Note: For more information about the potential negative effects of Pentasa, see the “Pentasa side effects” section above.

When you get Pentasa from the pharmacy, the pharmacist will add an expiration date to the label on the bottle. This date is typically 1 year from the date they dispensed the medication.

The expiration date helps guarantee that the medication is effective during this time. The current stance of the Food and Drug Administration (FDA) is to avoid taking expired medications. If you have unused medication that’s gone past the expiration date, talk with your pharmacist about whether you might still be able to take it.

Storage

How long a medication remains good to take can depend on many factors, including how and where you store the medication.

Pentasa capsules should be stored at room temperature (around 77˚F or 25˚C) in a tightly sealed container. Avoid storing this medication in areas where it could get damp or wet, such as bathrooms.

Disposal

If you no longer need to take Pentasa and have leftover medication, it’s important to dispose of it safely. This helps prevent others, including children and pets, from taking the drug by accident. It also helps keep the drug from harming the environment.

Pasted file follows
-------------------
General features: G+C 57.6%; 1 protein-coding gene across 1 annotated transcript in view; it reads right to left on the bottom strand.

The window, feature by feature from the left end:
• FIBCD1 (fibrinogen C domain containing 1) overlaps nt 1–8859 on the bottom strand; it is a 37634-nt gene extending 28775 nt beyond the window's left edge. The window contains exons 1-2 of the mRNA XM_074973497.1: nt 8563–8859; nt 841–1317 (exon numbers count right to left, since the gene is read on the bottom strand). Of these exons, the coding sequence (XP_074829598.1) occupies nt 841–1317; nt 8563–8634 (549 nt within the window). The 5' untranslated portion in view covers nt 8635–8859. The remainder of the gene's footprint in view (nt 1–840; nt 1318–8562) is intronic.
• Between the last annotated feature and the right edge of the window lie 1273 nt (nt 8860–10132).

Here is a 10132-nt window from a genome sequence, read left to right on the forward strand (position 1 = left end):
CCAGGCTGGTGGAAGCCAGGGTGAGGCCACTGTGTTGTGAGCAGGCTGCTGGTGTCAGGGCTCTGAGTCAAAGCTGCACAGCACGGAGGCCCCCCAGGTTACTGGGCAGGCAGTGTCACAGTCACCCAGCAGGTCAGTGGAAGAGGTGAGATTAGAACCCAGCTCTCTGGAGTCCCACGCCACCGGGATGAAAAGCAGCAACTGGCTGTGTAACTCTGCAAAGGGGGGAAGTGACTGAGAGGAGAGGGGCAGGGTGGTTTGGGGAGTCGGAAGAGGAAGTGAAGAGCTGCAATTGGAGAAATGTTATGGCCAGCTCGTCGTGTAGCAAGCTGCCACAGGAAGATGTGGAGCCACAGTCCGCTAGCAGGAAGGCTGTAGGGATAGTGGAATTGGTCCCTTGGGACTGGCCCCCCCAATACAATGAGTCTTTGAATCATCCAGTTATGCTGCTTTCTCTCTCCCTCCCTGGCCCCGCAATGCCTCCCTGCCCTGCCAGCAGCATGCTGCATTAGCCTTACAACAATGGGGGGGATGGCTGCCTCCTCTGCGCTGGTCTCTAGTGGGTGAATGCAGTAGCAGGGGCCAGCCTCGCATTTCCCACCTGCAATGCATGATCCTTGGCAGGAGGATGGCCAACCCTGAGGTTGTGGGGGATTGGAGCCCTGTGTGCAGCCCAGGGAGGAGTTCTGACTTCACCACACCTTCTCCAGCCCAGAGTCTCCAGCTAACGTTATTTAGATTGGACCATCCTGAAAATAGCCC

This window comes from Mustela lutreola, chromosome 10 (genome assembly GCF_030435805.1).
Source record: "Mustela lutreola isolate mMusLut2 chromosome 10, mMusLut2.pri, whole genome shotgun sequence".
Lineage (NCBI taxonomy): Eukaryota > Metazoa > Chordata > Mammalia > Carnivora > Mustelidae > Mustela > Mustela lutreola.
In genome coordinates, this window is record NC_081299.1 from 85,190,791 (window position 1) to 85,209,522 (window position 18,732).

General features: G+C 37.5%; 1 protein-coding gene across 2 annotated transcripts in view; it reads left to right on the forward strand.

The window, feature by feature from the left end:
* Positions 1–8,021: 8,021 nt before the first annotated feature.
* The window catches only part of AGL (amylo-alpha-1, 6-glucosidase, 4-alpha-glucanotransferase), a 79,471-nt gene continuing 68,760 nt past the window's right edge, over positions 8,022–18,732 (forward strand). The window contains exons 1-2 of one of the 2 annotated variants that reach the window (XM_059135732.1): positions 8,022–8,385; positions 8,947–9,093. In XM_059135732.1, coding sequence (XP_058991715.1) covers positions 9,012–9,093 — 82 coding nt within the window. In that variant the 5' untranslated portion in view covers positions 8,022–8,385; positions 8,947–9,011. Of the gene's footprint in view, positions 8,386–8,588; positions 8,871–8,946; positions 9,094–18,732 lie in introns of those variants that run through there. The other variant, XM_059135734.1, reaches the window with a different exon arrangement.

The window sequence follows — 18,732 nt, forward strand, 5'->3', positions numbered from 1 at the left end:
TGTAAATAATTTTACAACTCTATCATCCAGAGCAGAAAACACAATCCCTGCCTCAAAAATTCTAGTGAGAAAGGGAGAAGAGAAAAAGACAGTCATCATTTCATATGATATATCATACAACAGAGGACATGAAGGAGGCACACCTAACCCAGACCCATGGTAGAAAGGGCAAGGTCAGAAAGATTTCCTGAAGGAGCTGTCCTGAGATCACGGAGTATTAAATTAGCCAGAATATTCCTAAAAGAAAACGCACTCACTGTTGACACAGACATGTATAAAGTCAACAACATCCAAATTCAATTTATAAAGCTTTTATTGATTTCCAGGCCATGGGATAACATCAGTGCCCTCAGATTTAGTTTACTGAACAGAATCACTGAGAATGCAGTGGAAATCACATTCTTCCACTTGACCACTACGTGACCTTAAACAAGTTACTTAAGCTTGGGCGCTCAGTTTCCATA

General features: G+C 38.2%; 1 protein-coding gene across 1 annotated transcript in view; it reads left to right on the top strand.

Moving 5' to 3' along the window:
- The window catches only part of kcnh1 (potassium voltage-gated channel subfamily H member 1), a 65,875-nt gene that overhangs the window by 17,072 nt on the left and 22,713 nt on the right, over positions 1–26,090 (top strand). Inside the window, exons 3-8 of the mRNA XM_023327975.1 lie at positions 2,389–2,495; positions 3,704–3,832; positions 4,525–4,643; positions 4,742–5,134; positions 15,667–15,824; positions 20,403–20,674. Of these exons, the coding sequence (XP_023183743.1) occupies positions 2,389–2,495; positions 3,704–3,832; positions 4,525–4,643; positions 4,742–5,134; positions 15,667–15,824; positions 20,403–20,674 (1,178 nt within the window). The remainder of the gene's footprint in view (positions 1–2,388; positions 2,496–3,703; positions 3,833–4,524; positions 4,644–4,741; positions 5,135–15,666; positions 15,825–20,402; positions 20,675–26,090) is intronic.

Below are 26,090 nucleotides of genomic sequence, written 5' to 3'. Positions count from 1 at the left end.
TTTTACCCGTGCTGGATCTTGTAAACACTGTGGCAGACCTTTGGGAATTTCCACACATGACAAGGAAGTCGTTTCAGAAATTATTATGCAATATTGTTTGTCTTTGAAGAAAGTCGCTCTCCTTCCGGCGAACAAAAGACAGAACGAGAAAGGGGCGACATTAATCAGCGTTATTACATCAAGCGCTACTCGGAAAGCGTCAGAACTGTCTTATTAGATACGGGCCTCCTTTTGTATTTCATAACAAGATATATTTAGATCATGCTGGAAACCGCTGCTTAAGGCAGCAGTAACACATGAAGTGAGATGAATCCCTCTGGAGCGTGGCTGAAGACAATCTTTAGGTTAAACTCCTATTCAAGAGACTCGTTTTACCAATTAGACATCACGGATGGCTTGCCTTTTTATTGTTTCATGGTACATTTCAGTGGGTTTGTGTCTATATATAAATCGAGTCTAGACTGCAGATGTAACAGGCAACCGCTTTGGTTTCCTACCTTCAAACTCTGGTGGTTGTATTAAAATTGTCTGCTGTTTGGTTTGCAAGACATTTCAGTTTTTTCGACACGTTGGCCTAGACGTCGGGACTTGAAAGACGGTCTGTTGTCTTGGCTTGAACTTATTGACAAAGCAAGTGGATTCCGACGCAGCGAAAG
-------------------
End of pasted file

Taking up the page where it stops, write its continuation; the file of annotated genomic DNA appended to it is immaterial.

This article provides several useful tips on medication disposal. You can also ask your pharmacist for information about how to dispose of your medication.

Disclaimer: Medical News Today has made every effort to make certain that all information is factually correct, comprehensive, and up to date. However, this article should not be used as a substitute for the knowledge and expertise of a licensed healthcare professional. You should always consult your doctor or another healthcare professional before taking any medication. The drug information contained herein is subject to change and is not intended to cover all possible uses, directions, precautions, warnings, drug interactions, allergic reactions, or adverse effects. The absence of warnings or other information for a given drug does not indicate that the drug or drug combination is safe, effective, or appropriate for all patients or all specific uses.